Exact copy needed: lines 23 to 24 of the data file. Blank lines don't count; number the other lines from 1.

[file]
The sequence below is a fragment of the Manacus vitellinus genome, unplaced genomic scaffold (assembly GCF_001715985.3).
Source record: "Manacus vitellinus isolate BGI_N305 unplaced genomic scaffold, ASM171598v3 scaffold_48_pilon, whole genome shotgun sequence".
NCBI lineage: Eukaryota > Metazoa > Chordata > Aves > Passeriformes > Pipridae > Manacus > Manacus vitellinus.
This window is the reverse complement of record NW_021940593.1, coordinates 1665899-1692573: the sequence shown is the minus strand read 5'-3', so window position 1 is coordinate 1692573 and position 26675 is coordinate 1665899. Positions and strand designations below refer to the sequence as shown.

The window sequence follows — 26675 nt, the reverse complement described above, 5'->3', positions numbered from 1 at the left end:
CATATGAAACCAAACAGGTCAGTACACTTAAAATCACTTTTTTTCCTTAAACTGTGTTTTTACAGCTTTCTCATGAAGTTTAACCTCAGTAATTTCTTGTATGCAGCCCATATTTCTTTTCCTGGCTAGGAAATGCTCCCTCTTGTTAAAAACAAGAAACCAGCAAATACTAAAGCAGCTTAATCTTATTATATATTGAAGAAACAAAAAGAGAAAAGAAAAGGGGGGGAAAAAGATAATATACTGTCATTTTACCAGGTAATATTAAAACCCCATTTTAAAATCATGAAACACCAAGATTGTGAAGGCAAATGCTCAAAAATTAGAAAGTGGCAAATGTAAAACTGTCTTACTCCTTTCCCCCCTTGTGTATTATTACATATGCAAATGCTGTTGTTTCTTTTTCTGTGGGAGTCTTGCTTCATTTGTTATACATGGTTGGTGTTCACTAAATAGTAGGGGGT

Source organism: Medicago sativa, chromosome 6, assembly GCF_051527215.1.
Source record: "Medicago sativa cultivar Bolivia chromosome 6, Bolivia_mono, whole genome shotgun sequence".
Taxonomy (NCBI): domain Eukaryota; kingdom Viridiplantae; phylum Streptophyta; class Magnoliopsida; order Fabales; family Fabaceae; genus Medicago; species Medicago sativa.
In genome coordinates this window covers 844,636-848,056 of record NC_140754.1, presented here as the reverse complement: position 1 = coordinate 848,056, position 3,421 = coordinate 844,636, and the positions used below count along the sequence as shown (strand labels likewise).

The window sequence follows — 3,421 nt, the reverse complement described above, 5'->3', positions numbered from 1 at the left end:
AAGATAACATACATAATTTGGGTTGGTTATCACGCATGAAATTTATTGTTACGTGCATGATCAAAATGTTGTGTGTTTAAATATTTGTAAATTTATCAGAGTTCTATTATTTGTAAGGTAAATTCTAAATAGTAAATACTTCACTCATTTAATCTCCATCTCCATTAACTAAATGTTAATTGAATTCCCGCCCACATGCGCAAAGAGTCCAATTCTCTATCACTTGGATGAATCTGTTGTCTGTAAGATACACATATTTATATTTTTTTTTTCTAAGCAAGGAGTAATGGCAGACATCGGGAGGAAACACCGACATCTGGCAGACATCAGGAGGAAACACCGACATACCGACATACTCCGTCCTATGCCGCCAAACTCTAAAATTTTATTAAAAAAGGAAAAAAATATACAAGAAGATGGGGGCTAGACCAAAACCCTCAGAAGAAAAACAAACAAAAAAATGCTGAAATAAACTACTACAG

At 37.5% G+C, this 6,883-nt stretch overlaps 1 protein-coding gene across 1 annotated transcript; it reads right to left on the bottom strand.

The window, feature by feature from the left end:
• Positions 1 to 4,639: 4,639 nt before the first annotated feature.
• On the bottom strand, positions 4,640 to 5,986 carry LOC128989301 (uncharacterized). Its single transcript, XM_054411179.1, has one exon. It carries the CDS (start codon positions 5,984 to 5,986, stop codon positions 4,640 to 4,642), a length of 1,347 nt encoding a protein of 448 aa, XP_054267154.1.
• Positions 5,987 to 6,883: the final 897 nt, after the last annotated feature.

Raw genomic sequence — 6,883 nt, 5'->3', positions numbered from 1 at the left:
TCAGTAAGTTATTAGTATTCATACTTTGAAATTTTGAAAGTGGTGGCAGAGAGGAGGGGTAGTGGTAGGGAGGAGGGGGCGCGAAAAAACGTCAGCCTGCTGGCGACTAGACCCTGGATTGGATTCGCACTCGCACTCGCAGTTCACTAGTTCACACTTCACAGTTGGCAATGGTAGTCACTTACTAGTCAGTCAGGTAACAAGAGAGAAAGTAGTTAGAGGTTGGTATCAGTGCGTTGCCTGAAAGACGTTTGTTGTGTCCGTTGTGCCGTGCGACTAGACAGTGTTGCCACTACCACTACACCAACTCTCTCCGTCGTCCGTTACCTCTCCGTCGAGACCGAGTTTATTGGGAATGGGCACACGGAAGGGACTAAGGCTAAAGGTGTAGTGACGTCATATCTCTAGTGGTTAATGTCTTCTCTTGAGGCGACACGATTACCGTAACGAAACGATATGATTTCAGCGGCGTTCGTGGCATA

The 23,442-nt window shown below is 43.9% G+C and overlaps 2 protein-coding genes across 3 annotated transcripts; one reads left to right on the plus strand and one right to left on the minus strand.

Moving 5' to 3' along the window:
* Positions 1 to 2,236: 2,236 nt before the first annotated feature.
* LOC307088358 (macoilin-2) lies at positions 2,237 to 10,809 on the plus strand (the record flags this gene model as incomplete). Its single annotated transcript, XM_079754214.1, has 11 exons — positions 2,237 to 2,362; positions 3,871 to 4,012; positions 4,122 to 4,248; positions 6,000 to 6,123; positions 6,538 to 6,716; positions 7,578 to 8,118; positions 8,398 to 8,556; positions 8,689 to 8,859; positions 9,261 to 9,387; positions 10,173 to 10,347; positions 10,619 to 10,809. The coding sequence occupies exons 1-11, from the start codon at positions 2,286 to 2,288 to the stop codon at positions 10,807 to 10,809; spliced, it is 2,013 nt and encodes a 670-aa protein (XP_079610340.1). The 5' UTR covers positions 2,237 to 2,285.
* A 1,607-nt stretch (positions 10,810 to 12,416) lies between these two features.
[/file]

* LOC307088358 (macoilin-2) lies at positions 2,237 to 10,809 on the plus strand (the record flags this gene model as incomplete). Its single annotated transcript, XM_079754214.1, has 11 exons — positions 2,237 to 2,362; positions 3,871 to 4,012; positions 4,122 to 4,248; positions 6,000 to 6,123; positions 6,538 to 6,716; positions 7,578 to 8,118; positions 8,398 to 8,556; positions 8,689 to 8,859; positions 9,261 to 9,387; positions 10,173 to 10,347; positions 10,619 to 10,809. The coding sequence occupies exons 1-11, from the start codon at positions 2,286 to 2,288 to the stop codon at positions 10,807 to 10,809; spliced, it is 2,013 nt and encodes a 670-aa protein (XP_079610340.1). The 5' UTR covers positions 2,237 to 2,285.
* A 1,607-nt stretch (positions 10,810 to 12,416) lies between these two features.